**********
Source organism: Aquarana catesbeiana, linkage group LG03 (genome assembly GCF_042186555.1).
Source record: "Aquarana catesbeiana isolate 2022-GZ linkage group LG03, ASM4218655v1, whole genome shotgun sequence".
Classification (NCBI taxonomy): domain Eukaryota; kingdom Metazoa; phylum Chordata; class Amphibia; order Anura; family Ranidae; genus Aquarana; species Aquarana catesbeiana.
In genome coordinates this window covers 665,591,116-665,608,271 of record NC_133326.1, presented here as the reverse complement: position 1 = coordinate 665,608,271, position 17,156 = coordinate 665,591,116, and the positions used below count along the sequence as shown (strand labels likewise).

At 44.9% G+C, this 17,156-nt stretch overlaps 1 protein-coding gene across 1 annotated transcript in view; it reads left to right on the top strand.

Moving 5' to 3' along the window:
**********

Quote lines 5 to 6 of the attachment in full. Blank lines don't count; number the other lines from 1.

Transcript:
At 44.9% G+C, this 17,156-nt stretch overlaps 1 protein-coding gene across 1 annotated transcript in view; it reads left to right on the top strand.

Moving 5' to 3' along the window: